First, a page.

James Lawton: Red rose wilts as Scots expose perennial problems

There was a crescendo or two, but where was the climactic moment?
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Every so often history repeats itself here. A claymore is raised and the Sassenachs go down. That, anyway, is the way the English must see it for their own peace of mind.

In 1990 England were ambushed by an eerie uprising of Scottish rugby spirit, a slow march on to the field, and then an astonishingly intense journey to the heart of that mystery which sometimes makes a team play not only out of its skin but its planet. Six years ago, on a day so wild Mel Gibson's Braveheart special effects unit would merely have had to roll the camera, the Scots simply came screaming into the glen.

Here on Saturday we had something else again. We had resistance that would surely have impressed the defenders of Mafeking.

There is just one common link. It is the failure of England to make not even the most but the bare minimum of overwhelming strength.

It meant that the descent from the status of Grand Slam contenders, and a team who might just be assembling the confidence and the coherence required to make viable any hopes of a successful defence of the World Cup next year, could not have been more jarring.

Some argue that England are still a work in progress. If it is true, there seems to be an overwhelming need to check the job specification.

It is, of course, to compete with the depth and the freedom of the New Zealand game which has re-emerged so brilliantly in the last few years. Here such ambition seemed little more than a remote fantasy.

For Andy Robinson and his English coaching staff the obligation was to pay tribute to the extent of Scottish defiance - a reality which blazed out of statistics itemising 112 Scottish tackles made at a completion rate of 94 per cent. But big rugby statistics, like those of a big fight, don't always tell the whole story, and the detail of defeat Robinson will no doubt hammer home to his beaten troops is the nine turnovers yielded to the fierce Scots. In the past such Scottish success in this department was dismissed by the English as mere scavenging. But then, as now, the heart of the matter, as it will always be in such circumstances, was a critical failure of execution by the team able to call on the greater strength.

England's advantage up front was palpable. But so were their problems behind a pack in which Julian White, Steve Borthwick and Danny Grewcock, when he wasn't languishing in the sin bin for a brainless moment, established a vast ascendancy.

This killing disparity came to a dispiriting head when Ben Cohen, a fully fledged World Cup hero, spilt the ball, probably out of sheer surprise at receiving it, with the line beckoning on the point of half-time. That crystallised a classic English problem: an inherent uneasiness at the transfer of forward power into 15-man rugby.

Some days it seems not so much a tactical and strategic challenge as a national flaw - and this was surely one of them.

What was so depressing, given England's vast edge in player population, was the lack of distinction in the creative side of the game. Charlie Hodgson flights a beautiful pass, but most of the time he must have felt like a conductor missing an entire string section. There was nothing wrong with the wind department of course - there rarely is - but where was a crescendo or two, where was the climactic moment? It never came for various reasons and not the least of them was the heroic tackling of the Scottish captain, Jason White.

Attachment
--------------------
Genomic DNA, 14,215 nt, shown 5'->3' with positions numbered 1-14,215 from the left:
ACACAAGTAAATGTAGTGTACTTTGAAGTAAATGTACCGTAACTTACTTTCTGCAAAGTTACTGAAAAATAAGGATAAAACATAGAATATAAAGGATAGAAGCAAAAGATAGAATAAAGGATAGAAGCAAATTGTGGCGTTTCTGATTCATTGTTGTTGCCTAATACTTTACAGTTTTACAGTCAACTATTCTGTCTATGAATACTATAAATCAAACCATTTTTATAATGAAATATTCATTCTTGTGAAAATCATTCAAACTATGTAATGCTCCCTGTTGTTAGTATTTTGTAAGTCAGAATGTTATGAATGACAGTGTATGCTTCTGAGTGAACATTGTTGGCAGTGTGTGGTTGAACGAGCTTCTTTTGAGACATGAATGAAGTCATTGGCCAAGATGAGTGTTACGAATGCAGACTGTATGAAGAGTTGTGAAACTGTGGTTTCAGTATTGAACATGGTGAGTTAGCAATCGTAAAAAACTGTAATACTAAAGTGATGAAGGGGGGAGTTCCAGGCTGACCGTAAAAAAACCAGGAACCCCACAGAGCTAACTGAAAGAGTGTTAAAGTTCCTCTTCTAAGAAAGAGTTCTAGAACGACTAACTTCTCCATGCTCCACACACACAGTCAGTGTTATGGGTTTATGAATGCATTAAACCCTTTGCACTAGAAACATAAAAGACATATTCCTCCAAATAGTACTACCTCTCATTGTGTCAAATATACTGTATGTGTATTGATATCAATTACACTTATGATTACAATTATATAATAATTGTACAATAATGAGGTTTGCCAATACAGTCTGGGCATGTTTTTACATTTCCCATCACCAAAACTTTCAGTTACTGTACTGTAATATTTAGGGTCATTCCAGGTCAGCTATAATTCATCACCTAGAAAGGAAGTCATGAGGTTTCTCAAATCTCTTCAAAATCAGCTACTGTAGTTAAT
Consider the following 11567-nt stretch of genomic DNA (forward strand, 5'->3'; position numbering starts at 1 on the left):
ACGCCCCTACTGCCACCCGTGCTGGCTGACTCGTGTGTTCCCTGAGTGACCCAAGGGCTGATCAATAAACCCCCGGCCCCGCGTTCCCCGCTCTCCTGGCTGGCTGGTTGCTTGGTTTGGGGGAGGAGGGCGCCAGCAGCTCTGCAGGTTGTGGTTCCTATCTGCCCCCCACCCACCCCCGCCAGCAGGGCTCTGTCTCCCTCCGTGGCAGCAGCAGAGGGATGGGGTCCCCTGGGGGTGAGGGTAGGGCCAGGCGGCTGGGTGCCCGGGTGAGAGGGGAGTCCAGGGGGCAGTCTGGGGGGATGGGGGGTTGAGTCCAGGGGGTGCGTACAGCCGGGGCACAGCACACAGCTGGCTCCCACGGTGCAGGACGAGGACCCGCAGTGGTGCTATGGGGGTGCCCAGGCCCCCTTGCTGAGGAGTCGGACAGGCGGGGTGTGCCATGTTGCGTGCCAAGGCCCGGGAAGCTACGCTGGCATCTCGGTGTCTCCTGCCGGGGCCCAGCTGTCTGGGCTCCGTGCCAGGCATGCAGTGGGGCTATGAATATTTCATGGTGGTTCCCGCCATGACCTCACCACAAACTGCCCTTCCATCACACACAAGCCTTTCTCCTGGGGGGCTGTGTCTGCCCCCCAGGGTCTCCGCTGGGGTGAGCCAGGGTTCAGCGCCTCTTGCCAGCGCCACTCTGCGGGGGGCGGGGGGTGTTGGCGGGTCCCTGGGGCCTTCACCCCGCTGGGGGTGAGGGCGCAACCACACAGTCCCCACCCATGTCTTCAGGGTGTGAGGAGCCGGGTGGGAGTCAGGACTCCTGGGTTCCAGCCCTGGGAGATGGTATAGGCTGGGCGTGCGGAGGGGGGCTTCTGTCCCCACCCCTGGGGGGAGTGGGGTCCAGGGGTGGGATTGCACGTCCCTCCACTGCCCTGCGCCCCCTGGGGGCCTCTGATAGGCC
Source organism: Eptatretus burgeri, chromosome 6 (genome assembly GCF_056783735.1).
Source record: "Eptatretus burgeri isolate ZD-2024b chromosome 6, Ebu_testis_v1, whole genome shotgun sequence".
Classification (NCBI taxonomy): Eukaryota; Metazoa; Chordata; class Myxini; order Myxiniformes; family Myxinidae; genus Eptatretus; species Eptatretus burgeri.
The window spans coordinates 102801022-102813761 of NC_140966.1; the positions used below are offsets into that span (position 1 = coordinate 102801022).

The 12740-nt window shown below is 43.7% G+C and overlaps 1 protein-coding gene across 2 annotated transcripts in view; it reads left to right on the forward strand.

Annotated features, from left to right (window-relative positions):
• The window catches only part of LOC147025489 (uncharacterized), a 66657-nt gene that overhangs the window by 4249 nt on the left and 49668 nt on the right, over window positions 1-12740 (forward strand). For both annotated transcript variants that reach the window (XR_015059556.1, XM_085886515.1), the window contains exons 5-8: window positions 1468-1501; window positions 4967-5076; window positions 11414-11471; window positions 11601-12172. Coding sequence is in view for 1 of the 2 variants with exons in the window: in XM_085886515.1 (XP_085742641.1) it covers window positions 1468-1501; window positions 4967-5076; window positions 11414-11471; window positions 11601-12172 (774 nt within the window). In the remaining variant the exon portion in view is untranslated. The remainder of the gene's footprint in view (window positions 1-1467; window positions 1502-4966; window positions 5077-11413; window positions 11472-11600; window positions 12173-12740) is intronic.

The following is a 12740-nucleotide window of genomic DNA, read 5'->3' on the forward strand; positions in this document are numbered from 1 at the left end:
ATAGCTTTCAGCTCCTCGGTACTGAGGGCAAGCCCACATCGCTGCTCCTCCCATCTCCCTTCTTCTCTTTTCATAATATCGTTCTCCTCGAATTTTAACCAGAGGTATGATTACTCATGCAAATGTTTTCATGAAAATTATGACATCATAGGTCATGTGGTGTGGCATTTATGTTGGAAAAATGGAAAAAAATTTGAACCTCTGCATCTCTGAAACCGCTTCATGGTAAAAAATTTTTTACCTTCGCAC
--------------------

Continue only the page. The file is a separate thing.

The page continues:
In England's last, desperate push he stopped Joe Worsley so profoundly you could almost hear a whimper of resignation in the attacking force. Scotland plainly had the moment and the day, if not the future, because how do you conquer the world with scarcely the manpower to assemble a border raiding party? Such dreams can no doubt wait for now. Given the shocking decline being suffered by the image of Scottish rugby right up to the moment of coach Frank Hadden's appointment, victories over France and England, and noble defeat after the dismissal of Scott Murray at the Millennium Stadium, represent not so much a revival as a resurrection.

Hadden's pride, he said, was only underlined by the strength of England's first-half showing. Then, he said, it was evident only performances of the highest character would do. Such came, most stirringly, from the back row of White, Allister Hogg and Simon Taylor - they gave up their bodies and their spirit to the cause and no doubt they will haunt England for some days to come.

Most disturbing, though, to the world champions will surely be the knowledge that they may have been victims of something more than a periodic hazard of playing a rugby nation so dangerously capable of rising up with such terrible vengeance in their hearts. They have reason to worry about a fault line in their make-up. It is to do with a failure of balance, a critical lack of fluency when it comes to seeing off outgunned opponents.

The Welsh were finally put down at Twickenham, but perhaps significantly with killing force only at the time when the fine Martyn Williams was in the sin bin. The Italians were eventually subdued in Rome. But here the prospect of a coup de grâce was always remote. Maybe the Scots would wilt, you thought, but it would be by bludgeon rather than the clean thrust of a rapier wit.

As it was, Chris Paterson's five penalties and an almost swaggering drop goal by Dan Parks were enough to do in England. Hadden, rather obscurely, said that whenever Paterson approaches a kick he feels inclined to call for a Chinese takeaway. Robinson almost certainly did not experience a similar urge. Reflecting on the tangle his team had made of their challenge, a plate of chop suey would surely have been too much.